Mark Zuckerberg is going to bat for someone with different views than him and it's got the attention of the Internet.
The Facebook founder recently posted in a Facebook employee forum to discuss Peter Thiel, a member of the Facebook board who recently donated $1.25 million to Donald Trump's presidential campaign. Thiel, an icon of Silicon Valley who helped bring down the media outlet Gawker with a series of lawsuits, has received backlash from the tech community for his Trump support.
Critics of Zuckerberg say that Thiel's support of Trump equates to condoning xenophobia, racism, and sexual assault. If Zuckerberg is defending Thiel, he's defending people's rights to support those ideals and actions. Cory Doctorow, in an article on Boing Boing, put it thusly: "presumably, they feel the same way about the millions who believe in the ideology of Osama bin Laden."
"There are many reasons a person might support Trump that do not involve racism, sexism, xenophobia or accepting sexual assault," Zuckerberg wrote. "It may be because they believe strongly in smaller government, a different tax policy, health care system, religious issues, gun rights or any other issue where he disagrees with Hillary."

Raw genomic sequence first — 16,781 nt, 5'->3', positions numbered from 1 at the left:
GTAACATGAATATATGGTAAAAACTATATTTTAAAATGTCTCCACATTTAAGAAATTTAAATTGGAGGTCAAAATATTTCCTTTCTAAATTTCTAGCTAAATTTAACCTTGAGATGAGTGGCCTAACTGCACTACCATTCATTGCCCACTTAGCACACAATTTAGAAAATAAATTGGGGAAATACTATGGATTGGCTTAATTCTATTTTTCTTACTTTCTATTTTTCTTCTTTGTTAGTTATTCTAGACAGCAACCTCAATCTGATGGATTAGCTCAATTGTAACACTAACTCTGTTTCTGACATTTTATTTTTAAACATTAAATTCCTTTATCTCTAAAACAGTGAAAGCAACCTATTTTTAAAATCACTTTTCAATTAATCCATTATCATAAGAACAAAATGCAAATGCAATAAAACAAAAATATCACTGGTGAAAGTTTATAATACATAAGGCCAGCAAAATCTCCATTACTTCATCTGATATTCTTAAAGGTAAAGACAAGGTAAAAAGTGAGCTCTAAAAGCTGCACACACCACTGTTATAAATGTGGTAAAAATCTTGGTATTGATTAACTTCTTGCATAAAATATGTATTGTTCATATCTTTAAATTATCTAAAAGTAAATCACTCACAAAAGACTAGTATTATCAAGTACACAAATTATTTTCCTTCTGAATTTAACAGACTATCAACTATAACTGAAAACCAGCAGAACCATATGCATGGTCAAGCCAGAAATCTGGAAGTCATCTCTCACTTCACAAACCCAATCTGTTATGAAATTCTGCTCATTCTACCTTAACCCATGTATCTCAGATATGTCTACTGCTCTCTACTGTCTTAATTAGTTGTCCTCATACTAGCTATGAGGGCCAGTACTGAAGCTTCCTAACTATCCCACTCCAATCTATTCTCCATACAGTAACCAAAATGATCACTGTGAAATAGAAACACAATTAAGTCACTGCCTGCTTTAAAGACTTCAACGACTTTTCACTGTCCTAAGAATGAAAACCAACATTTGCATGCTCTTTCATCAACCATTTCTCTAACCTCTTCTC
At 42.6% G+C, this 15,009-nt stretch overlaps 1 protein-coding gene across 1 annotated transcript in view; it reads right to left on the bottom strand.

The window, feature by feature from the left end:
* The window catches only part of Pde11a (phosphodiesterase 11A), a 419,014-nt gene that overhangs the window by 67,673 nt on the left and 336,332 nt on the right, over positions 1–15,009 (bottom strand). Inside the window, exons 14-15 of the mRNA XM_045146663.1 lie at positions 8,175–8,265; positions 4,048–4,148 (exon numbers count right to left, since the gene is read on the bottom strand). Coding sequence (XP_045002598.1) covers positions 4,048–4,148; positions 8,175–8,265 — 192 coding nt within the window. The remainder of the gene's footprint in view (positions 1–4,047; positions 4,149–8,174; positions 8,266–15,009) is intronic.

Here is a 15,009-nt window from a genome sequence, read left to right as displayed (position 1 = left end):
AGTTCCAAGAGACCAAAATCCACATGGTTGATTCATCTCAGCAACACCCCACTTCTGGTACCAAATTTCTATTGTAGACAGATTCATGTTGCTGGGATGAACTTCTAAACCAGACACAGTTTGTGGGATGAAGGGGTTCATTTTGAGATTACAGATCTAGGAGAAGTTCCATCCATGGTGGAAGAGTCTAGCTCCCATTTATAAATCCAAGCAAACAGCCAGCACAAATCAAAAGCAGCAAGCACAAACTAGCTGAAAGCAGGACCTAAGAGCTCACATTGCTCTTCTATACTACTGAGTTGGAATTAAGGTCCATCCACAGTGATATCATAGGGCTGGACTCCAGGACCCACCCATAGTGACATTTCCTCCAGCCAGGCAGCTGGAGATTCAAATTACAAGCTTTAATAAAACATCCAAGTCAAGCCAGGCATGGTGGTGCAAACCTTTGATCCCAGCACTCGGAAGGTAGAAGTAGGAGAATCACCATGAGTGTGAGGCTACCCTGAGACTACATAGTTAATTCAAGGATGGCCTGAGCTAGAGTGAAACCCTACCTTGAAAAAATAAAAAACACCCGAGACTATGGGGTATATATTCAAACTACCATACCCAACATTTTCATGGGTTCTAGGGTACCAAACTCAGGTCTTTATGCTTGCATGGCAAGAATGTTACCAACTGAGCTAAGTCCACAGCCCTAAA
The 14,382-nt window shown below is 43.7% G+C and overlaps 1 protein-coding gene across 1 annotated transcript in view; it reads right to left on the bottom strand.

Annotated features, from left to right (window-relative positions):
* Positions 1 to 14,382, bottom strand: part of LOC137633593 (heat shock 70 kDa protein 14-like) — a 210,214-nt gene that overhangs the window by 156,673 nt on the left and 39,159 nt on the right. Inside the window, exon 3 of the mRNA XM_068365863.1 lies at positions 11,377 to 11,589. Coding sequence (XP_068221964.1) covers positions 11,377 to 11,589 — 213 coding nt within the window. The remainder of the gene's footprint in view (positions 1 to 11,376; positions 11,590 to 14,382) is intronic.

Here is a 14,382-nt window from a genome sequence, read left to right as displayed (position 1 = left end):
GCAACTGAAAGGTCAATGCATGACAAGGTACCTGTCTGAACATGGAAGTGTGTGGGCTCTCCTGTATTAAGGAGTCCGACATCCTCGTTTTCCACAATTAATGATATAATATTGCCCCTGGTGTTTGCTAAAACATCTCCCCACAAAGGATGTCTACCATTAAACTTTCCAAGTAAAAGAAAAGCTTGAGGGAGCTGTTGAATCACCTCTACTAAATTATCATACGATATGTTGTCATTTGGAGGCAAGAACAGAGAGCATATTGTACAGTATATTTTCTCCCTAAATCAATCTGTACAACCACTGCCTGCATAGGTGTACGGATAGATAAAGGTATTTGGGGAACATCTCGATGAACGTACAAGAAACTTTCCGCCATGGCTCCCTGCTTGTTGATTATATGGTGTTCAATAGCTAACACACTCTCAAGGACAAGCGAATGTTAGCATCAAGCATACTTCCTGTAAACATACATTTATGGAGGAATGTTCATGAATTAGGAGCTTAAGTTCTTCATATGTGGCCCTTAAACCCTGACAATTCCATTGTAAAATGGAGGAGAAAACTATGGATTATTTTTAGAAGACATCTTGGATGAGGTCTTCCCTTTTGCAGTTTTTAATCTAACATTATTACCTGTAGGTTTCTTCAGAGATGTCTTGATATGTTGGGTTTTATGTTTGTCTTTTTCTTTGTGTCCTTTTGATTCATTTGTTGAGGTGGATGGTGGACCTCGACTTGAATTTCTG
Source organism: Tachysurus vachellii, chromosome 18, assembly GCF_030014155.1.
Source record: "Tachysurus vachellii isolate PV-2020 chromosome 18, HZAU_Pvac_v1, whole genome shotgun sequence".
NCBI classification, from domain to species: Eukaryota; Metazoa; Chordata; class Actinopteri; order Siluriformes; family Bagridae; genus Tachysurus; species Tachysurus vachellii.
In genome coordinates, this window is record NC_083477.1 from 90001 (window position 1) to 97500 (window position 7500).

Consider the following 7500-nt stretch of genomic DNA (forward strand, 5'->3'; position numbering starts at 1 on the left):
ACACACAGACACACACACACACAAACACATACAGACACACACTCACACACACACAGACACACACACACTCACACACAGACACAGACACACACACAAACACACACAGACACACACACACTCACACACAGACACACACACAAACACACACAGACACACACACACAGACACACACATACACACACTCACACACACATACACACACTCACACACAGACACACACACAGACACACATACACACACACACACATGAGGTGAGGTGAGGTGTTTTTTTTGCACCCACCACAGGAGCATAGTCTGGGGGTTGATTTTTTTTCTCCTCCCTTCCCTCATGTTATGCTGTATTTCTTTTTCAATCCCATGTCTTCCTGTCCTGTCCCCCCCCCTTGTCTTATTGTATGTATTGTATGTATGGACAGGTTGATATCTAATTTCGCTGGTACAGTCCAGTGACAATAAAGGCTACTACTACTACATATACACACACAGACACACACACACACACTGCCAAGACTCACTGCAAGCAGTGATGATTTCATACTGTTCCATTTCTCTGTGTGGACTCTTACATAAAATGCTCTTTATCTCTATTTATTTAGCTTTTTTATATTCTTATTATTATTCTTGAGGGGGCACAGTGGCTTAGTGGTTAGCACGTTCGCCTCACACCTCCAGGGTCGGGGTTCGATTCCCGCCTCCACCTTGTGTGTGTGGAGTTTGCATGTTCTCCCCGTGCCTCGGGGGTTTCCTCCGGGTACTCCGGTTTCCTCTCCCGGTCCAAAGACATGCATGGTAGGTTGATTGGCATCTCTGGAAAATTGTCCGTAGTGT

Here is the leaked post:
Facebook confirmed the authenticity of the post, but has yet to offer any comment on it.
News of Thiel's endorsement and Zuckerberg's defense comes after a series of important stories broke around Facebook and the viewpoints of its employees. First, Zuckerberg made headlines when he asked employees to stop replacing the phrase "Black Lives Matter" with "All Lives Matter" in drawings that covered the walls of Facebook's office.
"There are specific issues affecting the black community in the United States, coming from a history of oppression and racism," Zuckerberg wrote in a similarly private forum at the time. "'Black lives matter' doesn't mean that other lives don't — it's simply asking that the black community also achieves the justice they deserve."
Then, Facebook recently purged a team of journalists that curated its trending bar in response to accusations that it was maintaining a liberal bias.
Other critics have also pointed out that despite his effort to defend "diversity," Facebook's board of directors is all white and mostly male. A July 2016 "diversity update" showed that Facebook's staff is 52 percent white and 67 percent male. The company's workforce is just 2 percent Black, 4 percent Latino and 33 percent female.
All this comes as BuzzFeed reported that far-left and right-wing Facebook pages are producing copious amounts of misleading or outright false stories. "A BuzzFeed News analysis found that three big right-wing Facebook pages published false or misleading information 38% of the time during the period analyzed, and three large left-wing pages did so in nearly 20% of posts," they wrote.
But judging by Zuckerberg's post, diversity — specifically diversity of opinions — is something he plans to keep standing by.
"We care deeply about diversity," Zuckerberg wrote in his post. "That's easy to say when it means standing up for ideas you agree with. It's a lot harder when it means standing up for the rights of people with different viewpoints to say what they care about."